Despite the high susceptibility to azoles exhibited by the 486 C. albicans isolates, we found 17 (3.5%) strains exhibiting susceptibility dose dependent status or resistance to azoles. It is noteworthy that 13 of the mentioned less susceptible isolates were recovered from Aids patients. C. albicans isolates resistant to fluconazole has been mainly reported among Aids patients with history of a long period of exposure to azoles (Persons et al. 1991, Millon et al. 1994, Barchiesi et al. 1996).

In conclusion, the clinical sources of C. dubliniensis in Brazil appears to be similar to that exhibited by isolates evaluated in other series of yeast stock cultures from Europe and United States. Most of the isolates were obtained from oral cavities of HIV positive and Aids patients. C. albicans serotype A susceptible to all antifungal drugs was the major phenotype of C. albicans isolates stocked at our yeast collection, regardless of the clinical source of the strains.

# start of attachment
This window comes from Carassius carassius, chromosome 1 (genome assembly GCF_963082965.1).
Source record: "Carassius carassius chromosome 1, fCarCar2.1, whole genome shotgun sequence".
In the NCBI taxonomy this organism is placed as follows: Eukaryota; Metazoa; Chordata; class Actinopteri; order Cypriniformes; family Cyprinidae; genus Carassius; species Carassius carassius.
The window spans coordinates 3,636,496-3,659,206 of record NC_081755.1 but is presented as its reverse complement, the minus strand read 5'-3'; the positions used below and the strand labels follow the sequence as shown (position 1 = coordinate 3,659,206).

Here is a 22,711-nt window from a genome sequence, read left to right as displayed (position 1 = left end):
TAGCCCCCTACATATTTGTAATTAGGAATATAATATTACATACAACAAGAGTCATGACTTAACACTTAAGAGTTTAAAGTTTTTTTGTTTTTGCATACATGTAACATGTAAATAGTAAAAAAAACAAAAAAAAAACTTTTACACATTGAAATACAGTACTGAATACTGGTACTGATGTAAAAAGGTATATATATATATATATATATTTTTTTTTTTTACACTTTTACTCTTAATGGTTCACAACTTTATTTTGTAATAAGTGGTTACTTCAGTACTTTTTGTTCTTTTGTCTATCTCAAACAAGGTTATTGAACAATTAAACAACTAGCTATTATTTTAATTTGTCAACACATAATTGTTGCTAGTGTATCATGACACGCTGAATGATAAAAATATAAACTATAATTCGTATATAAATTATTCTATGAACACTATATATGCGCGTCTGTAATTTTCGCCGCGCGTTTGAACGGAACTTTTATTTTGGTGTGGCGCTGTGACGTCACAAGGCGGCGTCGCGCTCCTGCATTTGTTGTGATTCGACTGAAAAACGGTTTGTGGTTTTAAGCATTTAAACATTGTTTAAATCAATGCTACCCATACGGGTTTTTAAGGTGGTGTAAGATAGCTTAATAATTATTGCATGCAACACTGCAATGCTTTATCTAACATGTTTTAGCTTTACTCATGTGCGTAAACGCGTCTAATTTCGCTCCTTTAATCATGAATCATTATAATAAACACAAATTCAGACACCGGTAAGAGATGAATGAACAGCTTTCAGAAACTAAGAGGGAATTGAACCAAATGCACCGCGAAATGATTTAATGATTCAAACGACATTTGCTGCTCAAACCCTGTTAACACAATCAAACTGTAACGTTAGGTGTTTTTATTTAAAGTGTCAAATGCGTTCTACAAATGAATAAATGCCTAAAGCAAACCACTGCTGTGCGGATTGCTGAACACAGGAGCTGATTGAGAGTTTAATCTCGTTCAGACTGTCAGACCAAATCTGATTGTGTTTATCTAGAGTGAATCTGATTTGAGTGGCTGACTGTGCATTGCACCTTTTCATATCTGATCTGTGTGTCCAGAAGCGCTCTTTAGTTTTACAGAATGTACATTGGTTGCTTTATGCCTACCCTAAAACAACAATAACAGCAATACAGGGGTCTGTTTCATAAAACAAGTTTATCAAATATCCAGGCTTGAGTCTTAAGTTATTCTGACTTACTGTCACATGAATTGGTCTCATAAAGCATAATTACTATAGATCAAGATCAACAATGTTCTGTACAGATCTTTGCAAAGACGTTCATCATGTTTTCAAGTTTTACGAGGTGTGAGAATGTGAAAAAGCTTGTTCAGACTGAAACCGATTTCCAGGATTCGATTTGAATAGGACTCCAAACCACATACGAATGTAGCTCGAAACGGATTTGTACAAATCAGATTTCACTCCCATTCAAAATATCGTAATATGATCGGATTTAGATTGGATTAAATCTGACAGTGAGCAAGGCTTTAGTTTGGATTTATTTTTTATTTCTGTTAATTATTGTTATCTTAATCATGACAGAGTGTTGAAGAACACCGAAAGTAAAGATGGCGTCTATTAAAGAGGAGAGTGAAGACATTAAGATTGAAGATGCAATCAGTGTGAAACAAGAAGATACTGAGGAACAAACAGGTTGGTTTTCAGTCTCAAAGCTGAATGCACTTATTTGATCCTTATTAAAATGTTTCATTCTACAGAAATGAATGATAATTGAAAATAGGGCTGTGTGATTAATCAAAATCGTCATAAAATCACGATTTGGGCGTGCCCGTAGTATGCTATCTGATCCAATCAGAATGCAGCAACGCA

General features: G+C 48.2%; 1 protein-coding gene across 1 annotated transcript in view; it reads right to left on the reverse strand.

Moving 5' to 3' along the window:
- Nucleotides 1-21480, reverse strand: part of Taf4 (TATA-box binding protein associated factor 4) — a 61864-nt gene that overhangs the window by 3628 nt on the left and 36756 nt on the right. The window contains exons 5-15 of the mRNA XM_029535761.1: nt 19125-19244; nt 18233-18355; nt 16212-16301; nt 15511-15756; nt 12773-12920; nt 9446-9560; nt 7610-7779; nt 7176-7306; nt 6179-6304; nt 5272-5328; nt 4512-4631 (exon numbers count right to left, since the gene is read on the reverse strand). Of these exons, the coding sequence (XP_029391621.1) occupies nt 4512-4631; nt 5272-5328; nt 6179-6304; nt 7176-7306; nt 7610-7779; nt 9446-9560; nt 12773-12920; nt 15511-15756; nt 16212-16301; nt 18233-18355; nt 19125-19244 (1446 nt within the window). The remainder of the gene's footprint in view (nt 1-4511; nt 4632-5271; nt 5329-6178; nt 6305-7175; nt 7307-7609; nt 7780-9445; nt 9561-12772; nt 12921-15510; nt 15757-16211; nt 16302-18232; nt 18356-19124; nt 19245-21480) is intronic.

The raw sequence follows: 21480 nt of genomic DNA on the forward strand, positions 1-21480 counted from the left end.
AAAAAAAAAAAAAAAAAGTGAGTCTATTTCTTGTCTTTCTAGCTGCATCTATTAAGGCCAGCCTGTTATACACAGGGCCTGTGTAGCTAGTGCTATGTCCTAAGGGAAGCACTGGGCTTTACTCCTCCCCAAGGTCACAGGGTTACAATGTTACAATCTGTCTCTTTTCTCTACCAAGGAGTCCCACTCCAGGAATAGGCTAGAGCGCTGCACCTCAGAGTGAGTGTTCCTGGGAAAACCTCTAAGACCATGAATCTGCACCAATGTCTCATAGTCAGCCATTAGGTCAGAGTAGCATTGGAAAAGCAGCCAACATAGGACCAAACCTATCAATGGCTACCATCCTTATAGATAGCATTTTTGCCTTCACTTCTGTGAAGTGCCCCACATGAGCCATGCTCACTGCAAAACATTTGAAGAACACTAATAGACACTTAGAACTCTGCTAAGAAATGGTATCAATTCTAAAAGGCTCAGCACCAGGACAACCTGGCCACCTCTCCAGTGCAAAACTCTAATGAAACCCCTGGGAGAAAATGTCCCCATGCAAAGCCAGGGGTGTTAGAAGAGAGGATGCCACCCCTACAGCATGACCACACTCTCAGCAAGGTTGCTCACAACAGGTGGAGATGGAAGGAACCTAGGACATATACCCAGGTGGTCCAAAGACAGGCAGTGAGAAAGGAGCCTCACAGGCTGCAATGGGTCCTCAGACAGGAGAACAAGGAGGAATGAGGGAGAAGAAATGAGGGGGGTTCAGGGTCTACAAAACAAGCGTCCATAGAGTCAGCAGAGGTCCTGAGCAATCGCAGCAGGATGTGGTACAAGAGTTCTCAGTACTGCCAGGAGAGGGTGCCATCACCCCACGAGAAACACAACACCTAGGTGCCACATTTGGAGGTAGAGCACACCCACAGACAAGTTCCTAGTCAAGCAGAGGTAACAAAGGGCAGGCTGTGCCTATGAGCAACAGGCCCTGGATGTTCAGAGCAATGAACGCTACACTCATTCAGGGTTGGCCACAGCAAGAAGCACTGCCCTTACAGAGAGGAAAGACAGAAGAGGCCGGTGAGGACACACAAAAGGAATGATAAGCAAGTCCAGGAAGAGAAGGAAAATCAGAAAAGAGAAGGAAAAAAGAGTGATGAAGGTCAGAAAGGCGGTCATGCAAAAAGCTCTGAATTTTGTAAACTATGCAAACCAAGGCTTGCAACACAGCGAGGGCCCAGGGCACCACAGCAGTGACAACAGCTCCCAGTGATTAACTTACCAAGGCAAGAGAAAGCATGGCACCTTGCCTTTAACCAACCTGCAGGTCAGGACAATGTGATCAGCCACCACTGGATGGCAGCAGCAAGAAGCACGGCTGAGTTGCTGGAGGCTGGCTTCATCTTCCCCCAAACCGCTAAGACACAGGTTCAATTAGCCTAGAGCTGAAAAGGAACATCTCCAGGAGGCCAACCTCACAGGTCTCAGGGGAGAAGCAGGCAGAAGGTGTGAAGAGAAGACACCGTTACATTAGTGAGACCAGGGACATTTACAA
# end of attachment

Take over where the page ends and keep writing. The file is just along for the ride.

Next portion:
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Correspondence to
Arnaldo Lopes Colombo
Fax: +55-11-5549.6585

Received 20 September 2002
Accepted 10 March 2003
This study was sponsored by Fundação de Amparo a Pesquisa do Estado de São Paulo, grants 99/ 07182-8 and 99/07134-3.